Next Paul writes about spiritual gifts, because everyone was thinking that certain gifts were better than others. Paul emphasizes that, “As a body is one though it has many parts, and all the parts of the body, though many, are one body, so also is Christ.” (I Cor 12:12) Additionally, everyone is where they are supposed to be with the gifts that are meant to have. “But as it is, God placed the parts, each one of them, in the body as he intended. If they were all one part, where would the body be? But as it is, there are many parts, yet one body… Indeed, the parts of the body that seem to be weaker are all the more necessary.” (I Cor 12:18-22) Every gift is necessary and those that seem weakest are the most necessary to the body. Love, above all things, is most important, and all gifts must be practiced with love. Since it seems to be the greatest challenge for the Corinthians, Paul describes love in detail and then names some of the gifts and how worthless they are if they are done without love. After clearly emphasizing the importance of these things, he says, “Pursue love, but strive eagerly for the spiritual gifts, above all that you may prophesy…for their building up, encouragement and solace. Whoever speaks in a tongue builds himself up, but whoever prophesies builds up the church.” (I Cor 13:1-4)

Later he says “Thus, tongues are a sign not for those who believe but for unbelievers, whereas prophecy is not for unbelievers but for those who believe.” (I Cor 14:22) I find this really interesting because I can see where this is actually true; where tongues might have been something that would have pulled in someone who was a skeptic but for a believer, prophetic words then and now would have great value to their life. A non-believer on the other hand would have no use for prophecy, because there wouldn’t be any faith or action behind it.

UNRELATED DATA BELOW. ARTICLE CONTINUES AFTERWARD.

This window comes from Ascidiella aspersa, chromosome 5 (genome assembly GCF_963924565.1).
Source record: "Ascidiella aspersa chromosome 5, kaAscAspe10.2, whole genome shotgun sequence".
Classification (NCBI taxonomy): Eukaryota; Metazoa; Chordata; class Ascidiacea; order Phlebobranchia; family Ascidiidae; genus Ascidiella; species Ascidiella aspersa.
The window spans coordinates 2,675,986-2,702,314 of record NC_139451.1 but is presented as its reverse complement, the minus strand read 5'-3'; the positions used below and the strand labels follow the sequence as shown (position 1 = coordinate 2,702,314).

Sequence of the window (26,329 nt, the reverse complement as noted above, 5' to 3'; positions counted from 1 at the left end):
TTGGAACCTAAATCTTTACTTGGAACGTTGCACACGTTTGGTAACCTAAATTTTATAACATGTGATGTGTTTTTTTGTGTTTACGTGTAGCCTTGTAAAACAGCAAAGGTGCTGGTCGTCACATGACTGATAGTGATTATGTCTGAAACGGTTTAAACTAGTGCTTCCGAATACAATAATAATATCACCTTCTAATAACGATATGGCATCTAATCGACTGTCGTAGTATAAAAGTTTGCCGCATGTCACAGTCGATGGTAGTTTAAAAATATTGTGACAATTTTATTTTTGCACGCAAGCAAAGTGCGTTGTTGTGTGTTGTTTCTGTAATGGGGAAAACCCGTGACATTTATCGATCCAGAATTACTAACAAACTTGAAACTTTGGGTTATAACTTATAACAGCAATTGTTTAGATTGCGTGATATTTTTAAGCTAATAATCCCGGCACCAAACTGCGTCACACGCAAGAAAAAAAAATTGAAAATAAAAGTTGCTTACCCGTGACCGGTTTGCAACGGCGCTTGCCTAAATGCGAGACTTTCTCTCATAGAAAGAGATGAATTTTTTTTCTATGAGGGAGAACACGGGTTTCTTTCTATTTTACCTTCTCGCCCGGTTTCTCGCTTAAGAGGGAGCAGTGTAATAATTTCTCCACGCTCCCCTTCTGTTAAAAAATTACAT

Lastly, if we look at the resurrection, Paul was unsure if the Corinthians really believed in the resurrection. This is understandable; for Paul it was the crux of his faith in Christ and in fact when we look at the disciples, it was the changing point for all their behavior. But Paul sees the Corinthians still behaving as pagans. We’re really getting to the point of Paul’s entire letter. If they truly did believe, they would be living as if they believed. This is why Paul warns them in I Corinthians 15:2 “Through it you were also being saved, if you hold fast to the word I preached to you, unless you believed in vain.” He explains the ins and out of bodily resurrection and why it is important (namely, there is no reason for faith or hope or love without it) and that because of it we are called to those things and to live a life like Christ. He wraps up the resurrection section by stating in I Corinthians 15:56-58 “The sting of death is sin, and the power of sin is the law. But thanks be to God who gives us the victory through our Lord Jesus Christ. Therefore, my beloved brothers, be firm, steadfast, always fully devoted to the work of the Lord, knowing that in the Lord your labor is not in vain.” Then he wraps up with some final exhortations and greetings. When Paul writes, “Be on your guard, stand firm in the faith, be courageous, be strong. Your every act should be love.” (I Cor 16:13-14) it can feel like a call to action! Gorman writes that Paul ends with a common early Christian prayer for the Parousia which I also think is beautiful, “Our Lord, come” or Maranatha in Aramaic (pg. 283)